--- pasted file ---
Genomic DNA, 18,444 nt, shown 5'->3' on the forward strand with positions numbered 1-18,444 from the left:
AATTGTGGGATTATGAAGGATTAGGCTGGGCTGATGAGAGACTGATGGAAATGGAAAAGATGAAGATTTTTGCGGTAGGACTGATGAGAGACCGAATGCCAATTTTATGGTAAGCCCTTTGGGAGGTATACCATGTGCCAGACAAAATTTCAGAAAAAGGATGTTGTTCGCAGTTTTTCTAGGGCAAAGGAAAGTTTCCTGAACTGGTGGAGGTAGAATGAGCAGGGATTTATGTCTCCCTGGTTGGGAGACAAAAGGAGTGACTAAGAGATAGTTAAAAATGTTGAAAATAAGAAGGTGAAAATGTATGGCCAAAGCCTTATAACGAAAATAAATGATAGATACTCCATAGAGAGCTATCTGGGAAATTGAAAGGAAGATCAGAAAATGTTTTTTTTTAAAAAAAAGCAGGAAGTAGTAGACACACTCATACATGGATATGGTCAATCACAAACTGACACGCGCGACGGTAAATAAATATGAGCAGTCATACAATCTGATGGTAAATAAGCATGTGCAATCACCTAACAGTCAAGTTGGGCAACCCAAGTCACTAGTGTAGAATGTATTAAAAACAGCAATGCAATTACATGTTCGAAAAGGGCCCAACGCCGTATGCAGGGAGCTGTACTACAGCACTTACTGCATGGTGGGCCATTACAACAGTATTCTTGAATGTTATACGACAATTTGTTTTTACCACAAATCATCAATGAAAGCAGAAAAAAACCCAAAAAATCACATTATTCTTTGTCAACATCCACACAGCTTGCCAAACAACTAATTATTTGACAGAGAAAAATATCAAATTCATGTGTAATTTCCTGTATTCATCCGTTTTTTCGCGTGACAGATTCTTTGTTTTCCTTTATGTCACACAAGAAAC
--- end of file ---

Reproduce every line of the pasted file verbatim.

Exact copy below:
Genomic DNA, 18,444 nt, shown 5'->3' on the forward strand with positions numbered 1-18,444 from the left:
AATTGTGGGATTATGAAGGATTAGGCTGGGCTGATGAGAGACTGATGGAAATGGAAAAGATGAAGATTTTTGCGGTAGGACTGATGAGAGACCGAATGCCAATTTTATGGTAAGCCCTTTGGGAGGTATACCATGTGCCAGACAAAATTTCAGAAAAAGGATGTTGTTCGCAGTTTTTCTAGGGCAAAGGAAAGTTTCCTGAACTGGTGGAGGTAGAATGAGCAGGGATTTATGTCTCCCTGGTTGGGAGACAAAAGGAGTGACTAAGAGATAGTTAAAAATGTTGAAAATAAGAAGGTGAAAATGTATGGCCAAAGCCTTATAACGAAAATAAATGATAGATACTCCATAGAGAGCTATCTGGGAAATTGAAAGGAAGATCAGAAAATGTTTTTTTTTAAAAAAAAGCAGGAAGTAGTAGACACACTCATACATGGATATGGTCAATCACAAACTGACACGCGCGACGGTAAATAAATATGAGCAGTCATACAATCTGATGGTAAATAAGCATGTGCAATCACCTAACAGTCAAGTTGGGCAACCCAAGTCACTAGTGTAGAATGTATTAAAAACAGCAATGCAATTACATGTTCGAAAAGGGCCCAACGCCGTATGCAGGGAGCTGTACTACAGCACTTACTGCATGGTGGGCCATTACAACAGTATTCTTGAATGTTATACGACAATTTGTTTTTACCACAAATCATCAATGAAAGCAGAAAAAAACCCAAAAAATCACATTATTCTTTGTCAACATCCACACAGCTTGCCAAACAACTAATTATTTGACAGAGAAAAATATCAAATTCATGTGTAATTTCCTGTATTCATCCGTTTTTTCGCGTGACAGATTCTTTGTTTTCCTTTATGTCACACAAGAAAC